It started with a conversation I was having with my friend Robert about Salo. You’d be surprised how many ideas for articles arise from discussing this film. Not so many dinner plans, though. Makes sense for a film subtitled 120 Days of Sodom. Anyway, being avid film lovers, we agreed Salo was a film we were glad we had seen despite the inability to ever be able to “unwatch” it. We love film, and we love the notion we could sit through and appreciate a movie like Salo despite the graphic imagery therein.
This spiraled the conversation into other films that our desensitized minds could handle, films we could observe from a film-lover or even a critical perspective even though they had imagery that could not be unseen. An hour later, we had disgusted ourselves to the point of seppuku, we went our merry separate ways, but a lingering idea was stuck in my head. Amidst all the onerous images I had conjured back into my mind from years and years of watching whatever whenever, a nugget of a question remained.
It was basically this: As a film connoisseur, can you desensitize yourself for the sake of cinematic appreciation?
Of course, the idea of desensitization is nothing new. Naturalistic violence for the sake of either entertainment or something more symbolic has been occurring in front of people’s eyes since before film even existed. Oppressive imagery was a staple of the Grand Guignol in 19th Century Paris. Violent images have been depicted in film since the beginning, and the modern culture has become so desensitized to much of it anyway that it is now a common thread in many mainstream films.
Look at the movies in wide release right now. Much of what’s playing in thousands of cineplexes across the nation depict extreme violence of some form or another. Movies like Super, Hobo With a Shotgun, and Scream 4 all depict extreme violence to a varying degree of sobriety. Even the current slate of comedies – Paul and Your Highness to be specific – incorporate gore in some way.
But it’s more than just blood and guts. In recent years, films like A Serbian Film and Antichrist have created paramount film-related controversy. While both of those films do include their own brands of bloody gore, it’s more than wall-to-wall violence and decapitations that makes them so contentious. Psychological? Sure, but it’s in their depictions of certain physical violence, too, that makes them targets for some critics who feel they have a moral obligation to dissuade movie lovers from ever watching them.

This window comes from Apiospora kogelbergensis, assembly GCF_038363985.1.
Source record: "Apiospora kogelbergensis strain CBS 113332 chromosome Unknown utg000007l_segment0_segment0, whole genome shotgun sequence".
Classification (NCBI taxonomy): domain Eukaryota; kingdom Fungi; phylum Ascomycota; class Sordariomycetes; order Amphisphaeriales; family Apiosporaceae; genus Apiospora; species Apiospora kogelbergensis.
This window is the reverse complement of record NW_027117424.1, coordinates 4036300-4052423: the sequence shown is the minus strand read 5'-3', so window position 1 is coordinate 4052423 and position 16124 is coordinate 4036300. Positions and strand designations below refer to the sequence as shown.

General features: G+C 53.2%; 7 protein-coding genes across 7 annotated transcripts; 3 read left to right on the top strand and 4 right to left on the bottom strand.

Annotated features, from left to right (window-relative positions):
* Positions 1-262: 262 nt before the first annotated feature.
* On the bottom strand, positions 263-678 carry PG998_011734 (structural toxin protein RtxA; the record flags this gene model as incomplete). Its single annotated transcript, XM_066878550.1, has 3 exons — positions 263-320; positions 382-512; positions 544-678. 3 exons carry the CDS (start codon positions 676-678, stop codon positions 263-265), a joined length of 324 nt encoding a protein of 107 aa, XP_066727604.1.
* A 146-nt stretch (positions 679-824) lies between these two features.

And this gets back to the question at hand. If you are a film lover, if you are someone who wants to see every film that comes down the pike regardless of content, do you or even can you desensitize yourself to the point where films like Antichrist, Irreversible, and, yes, Salo don’t have you instantly hitting the eject button on your DVD player? For the sake of the art you love to consume, do you watch anything that comes before you so the next time something like Visitor Q comes up, you will have no qualms in taking in that film’s particular brand of nastiness?
It’s not a question of being disturbed. There’s a knee-jerk reaction that can’t be helped, and everyone has their threshold for being unnerved. No one can be completely numb to everything they see depicted in film. That’s what makes us human, the uncontrollable discomfort that comes from something like the rape scene in Irreversible or the final reel of A Serbian Film.
But, and this goes back to the idea of forcing desensitization on one’s self, does someone who can sit through those scenes, finish that film, and watch it from an analytical eye become a better lover of the art form simply because they can? Are you more of a connoisseur of cinema than someone who instantly turns the movie off when extreme violence comes into play or even someone who doesn’t watch it in the first place knowing what may be in store for them? Does that make you more of a film lover than someone who can’t even hack an episode of CSI, because it’s too graphic?
These are just questions, and I don’t claim to have the answers to them. I’m not the foremost expert on what makes someone more a film fan than anyone else. However, it does bring up an interesting point about the idea of the connoisseur. If a connoisseur is someone who has vast knowledge of the art form at hand, should they shut any aspect of that art form out? If not, how much desensitization must they endure to keep their passion for that art form alive?
I know, more questions. Let us know what you think below then go watch a Gaspar Noe film. Maybe something lighter like Miike.